Double-sized IFAction Round-Up, August 13-26


OIF sponsors IFAction, an email list for those who would like updated information on news affecting intellectual freedom, censorship, privacy, access to information, and more. To subscribe to this list, visit an archive of all postings to the list since 1996, visit Below is a sample of articles from August 13 — 26, 2012.


Secret E-Scores Chart Consumers’ Buying Power 

Police chiefs offer guidelines for drones

Text Message Donations Good for Democracy, Risky for Privacy

FBI Gives Police Free Tool to Convert Photos for Facial Recognition 

Stepped-up computer monitoring of federal workers worries privacy advocates

‘Friends’ can share your Facebook profile with the government, court rules

Trust: Ill-Advised in a Digital Age 

Appeals court OKs warrantless tracking

Hulu Loses Bid To Dismiss Privacy Lawsuit

Buying coffee, and giving up some privacy

What Happens When Our Cellphones Can Predict Our Every Move?

Online Privacy: Americans Want It, and They Want It Now. So Why Can’t They Get It?

Custom Ads Consult Your Facebook Likes

Are the Feds Stalking You on Facebook?

Landmark California Location-Privacy Bill Nears Governor’s Desk

When Wireless Sensors Meet Big Data

GPS technology finding its way into court

California Senate Passes Social Privacy Bill

Want Security and Privacy? Turn Off Your Mobile Devices’ GPS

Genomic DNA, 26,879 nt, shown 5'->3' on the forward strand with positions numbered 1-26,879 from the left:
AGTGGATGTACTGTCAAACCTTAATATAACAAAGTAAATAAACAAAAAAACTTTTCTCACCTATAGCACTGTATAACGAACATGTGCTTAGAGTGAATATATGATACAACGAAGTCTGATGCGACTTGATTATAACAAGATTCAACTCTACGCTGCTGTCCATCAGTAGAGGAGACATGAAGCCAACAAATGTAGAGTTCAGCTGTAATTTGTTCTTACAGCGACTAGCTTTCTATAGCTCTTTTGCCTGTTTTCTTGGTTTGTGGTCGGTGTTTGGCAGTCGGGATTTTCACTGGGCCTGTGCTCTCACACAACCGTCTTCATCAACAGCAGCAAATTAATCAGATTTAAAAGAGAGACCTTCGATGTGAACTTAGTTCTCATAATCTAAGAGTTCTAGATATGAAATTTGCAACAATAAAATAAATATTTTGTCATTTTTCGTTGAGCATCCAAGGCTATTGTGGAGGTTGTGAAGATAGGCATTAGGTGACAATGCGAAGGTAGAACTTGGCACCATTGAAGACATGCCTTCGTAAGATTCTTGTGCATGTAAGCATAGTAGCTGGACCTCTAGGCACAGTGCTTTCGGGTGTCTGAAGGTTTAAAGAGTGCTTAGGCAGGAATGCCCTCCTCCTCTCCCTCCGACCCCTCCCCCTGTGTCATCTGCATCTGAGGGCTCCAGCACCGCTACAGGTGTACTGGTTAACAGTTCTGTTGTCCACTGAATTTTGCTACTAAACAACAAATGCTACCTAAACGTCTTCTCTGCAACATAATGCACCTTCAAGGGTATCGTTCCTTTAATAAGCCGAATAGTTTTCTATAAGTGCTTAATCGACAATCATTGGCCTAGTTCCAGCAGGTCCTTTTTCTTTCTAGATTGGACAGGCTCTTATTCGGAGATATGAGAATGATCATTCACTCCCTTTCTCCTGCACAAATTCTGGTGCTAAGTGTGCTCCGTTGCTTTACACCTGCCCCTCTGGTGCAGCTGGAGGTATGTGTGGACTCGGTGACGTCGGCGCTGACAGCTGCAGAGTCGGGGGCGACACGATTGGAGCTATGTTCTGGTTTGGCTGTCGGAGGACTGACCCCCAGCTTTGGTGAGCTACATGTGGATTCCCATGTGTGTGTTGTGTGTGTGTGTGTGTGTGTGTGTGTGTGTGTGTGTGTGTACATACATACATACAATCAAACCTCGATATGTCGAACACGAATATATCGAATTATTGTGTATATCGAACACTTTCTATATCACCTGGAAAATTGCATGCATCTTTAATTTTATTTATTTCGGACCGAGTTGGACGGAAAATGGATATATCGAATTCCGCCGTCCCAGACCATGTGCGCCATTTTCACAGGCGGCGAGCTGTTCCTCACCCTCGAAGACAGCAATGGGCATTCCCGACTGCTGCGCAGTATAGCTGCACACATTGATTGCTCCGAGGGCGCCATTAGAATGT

Google building privacy ‘red team’ after FTC settlement

Web Sites Accused of Collecting Data on Children

Related: FTC Asked to Stop Viral Advertising Promotions Aimed at Kids

License plates scanned at border, data shared with car insurance group

Giving In to the Surveillance State 
NYPD official: Muslim spying by secret Demographics Unit generated no leads, terrorism cases

Related: Taking Note: Surveillance, Civil Liberties and Inefficiency 

In a Blow to Hulu, Judge Rules Video Privacy Law Applies Online



Google follows SOPA down the slippery slope of corporate censorship

Republicans and Democrats mull positions on Internet freedom in party platforms

ITU Opens Public Consultation on the Future of Internet Regulation

Naperville Public Library changes Internet policy



Pa. ‘Boobies’ Bracelets Appeal Continues

House Dems urge DNC to state Internet freedom position in party platform

Linda Greenhouse: The Free Speech Puzzle 



Frederick school board upholds decision to keep controversial textbook


One thought on “Double-sized IFAction Round-Up, August 13-26

  • I am glad to see that someone in the library community is concerned and aware of social networking privacy issues.

    When Web 2.0 first came out with ways to use social media to reach library users where they are, everyone jumped on board. As a library science student, we did numerous projects using social media. That was before things took a rather ugly turn of late regarding privacy issues on Facebook and other social media platforms.

    Many of the policies and practices, related to privacy and information sharing, especially on Facebook, are not straightforward. Some of the apps, like photo tagging, are not allowed in some European countries, where it has been determined that the practice violates citizens right to anonymity ( The interface itself is full of deceptive links, trojans, and malware disguised as content, and private citizens’ facebook content is fair game for insurance companies and federal agencies to track and monitor activity.